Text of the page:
In conversation with Molly Steenson about her class at Carnegie Mellon, the idea of “design as problem-solving” came up, and I told her that problem-solving makes me angry. She naturally asked why.
Shortly after, a conversation with Jared Spool led to For an Edge Condition, Seeing the Problem is a Problem.
This comes up over and over again in the classroom and in client situations. So I thought I should make myself clear….
For an updated and more studied take on this, see Hugh Dubberly’s piece, Why we should stop describing design as “problem solving.”
My problem with problems
It’s not that I believe problem solving is the wrong approach. It’s great when there is an actual problem that can actually be solved. My annoyance (okay, yes, *anger*) has to do with the way problem-solving has been thrown over The Design Conversation like a great big blanket.
My complaint: when you set out to look for problems, problems is all you’ll find. When we set out to produce solutions, we tend to narrow our field of view in a way that makes us blind to underlying causes, and blind to the seeds of something better that already exist in the situation. They offer the chance to feed the possibilities, which is much different than fixing the problems.
The problems with “problems”
In my experience, problem-identification and problem-describing as practiced tends to artificially simplify the reality of the situation, in at least four common ways.
- Applying cause and effect analysis in complex emergent situations, where the past cannot be used to predict the future, and where a more “True” picture would come from lenses of systemic emergence and/or cultural patterns and social practices.
- Applying artificially shallow assumptions about human experience and behavior.
- Either ignoring the question of system boundaries, or drawing artificial boundaries (“Billy is a bad kid” vs. “This family system has some troubling dynamics” or “Something is up with the population of kids Billy’s age in this community.”)
- Focusing on “what’s broken and needs fixing” or “what’s harmful and needs to stop” causes possibility-blindness.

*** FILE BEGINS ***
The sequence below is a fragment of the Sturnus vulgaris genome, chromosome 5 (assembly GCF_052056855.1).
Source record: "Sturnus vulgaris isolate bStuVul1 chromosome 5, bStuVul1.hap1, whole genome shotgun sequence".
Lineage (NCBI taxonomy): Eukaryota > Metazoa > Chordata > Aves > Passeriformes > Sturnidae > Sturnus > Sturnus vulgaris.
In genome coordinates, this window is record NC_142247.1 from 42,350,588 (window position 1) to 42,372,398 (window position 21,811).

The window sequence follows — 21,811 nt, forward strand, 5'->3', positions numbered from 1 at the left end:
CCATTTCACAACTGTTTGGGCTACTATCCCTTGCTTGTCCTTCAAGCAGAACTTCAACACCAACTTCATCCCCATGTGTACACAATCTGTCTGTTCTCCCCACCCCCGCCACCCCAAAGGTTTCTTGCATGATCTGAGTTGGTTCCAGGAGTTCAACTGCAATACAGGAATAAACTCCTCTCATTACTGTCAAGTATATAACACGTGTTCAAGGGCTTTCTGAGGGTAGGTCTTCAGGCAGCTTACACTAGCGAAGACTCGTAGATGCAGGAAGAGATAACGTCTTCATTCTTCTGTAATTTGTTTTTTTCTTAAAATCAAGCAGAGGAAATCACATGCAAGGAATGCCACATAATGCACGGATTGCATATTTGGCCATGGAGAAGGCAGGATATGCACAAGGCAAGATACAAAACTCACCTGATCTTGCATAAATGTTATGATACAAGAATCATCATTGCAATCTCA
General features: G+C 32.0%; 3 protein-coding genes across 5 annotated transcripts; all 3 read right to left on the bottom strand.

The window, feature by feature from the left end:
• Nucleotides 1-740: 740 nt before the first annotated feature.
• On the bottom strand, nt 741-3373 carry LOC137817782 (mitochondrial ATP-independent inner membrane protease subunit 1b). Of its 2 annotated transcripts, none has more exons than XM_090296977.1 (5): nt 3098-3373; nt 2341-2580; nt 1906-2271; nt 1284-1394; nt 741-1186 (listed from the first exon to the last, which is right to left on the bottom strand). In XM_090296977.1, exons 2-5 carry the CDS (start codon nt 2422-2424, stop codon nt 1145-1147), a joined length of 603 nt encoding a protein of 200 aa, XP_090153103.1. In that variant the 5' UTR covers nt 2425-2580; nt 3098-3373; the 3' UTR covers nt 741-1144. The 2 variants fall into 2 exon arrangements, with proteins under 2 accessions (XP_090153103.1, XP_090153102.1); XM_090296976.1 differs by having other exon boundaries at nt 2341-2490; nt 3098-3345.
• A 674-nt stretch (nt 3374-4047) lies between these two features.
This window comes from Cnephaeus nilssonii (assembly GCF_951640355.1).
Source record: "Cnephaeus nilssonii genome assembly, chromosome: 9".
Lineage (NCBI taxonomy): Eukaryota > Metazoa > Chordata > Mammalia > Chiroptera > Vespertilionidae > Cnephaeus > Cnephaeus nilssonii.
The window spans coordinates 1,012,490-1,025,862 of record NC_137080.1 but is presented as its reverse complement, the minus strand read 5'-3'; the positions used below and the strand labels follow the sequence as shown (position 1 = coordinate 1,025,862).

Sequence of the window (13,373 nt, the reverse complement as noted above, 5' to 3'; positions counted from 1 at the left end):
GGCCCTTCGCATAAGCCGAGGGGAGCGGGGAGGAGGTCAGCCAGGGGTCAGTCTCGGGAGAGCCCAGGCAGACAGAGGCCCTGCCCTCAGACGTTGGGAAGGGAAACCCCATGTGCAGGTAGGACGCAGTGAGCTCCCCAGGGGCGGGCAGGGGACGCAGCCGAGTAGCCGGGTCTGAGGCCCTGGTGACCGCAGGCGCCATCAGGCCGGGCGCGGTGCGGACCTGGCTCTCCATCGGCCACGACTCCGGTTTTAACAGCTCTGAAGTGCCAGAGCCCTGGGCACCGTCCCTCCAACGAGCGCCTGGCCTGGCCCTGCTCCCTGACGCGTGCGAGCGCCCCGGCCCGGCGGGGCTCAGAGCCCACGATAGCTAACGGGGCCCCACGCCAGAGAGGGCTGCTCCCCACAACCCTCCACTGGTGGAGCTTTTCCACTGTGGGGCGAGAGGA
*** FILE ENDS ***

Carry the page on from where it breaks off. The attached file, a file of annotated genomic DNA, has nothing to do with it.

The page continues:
The problems with “solutions”
- Complex situations famously and fundamentally absorb interventions into their own ongoing dynamics, so that “solutions” either have no effect on the system’s self-reinforcing patterns, or become a new part of those patterns, often producing surprising side-effects. “The solution becomes the new problem.”
- In practice, solution-seeking very often leads to symptom relief rather than addressing the underlying dynamics.
- Solutions often create or reinforce systemic dependency on outside problem-solvers.
- Solutions are often heavy with the cultural baggage of the solution-designer, explicitly or tacitly injecting foreign values into the world of the people who must live with the solution.
What to do instead?
This is a frontier for design practice and design education.
Here is a paragraph from Tsungjuang Wang’s article, A new paradigm for design studio education, that makes the point clear. (He cites Alain Findeli’s article, Rethinking design education for the 21st century.) Emphasis is mine.
“Alain Findeli asserts that design education is currently undergoing a paradigm shift that promises to revolutionize the field by articulating both a new methodology and a new end for realizing design projects. According to this author, design education is still conducted under the epistemological paradigm of positivism that is central to the university model of education.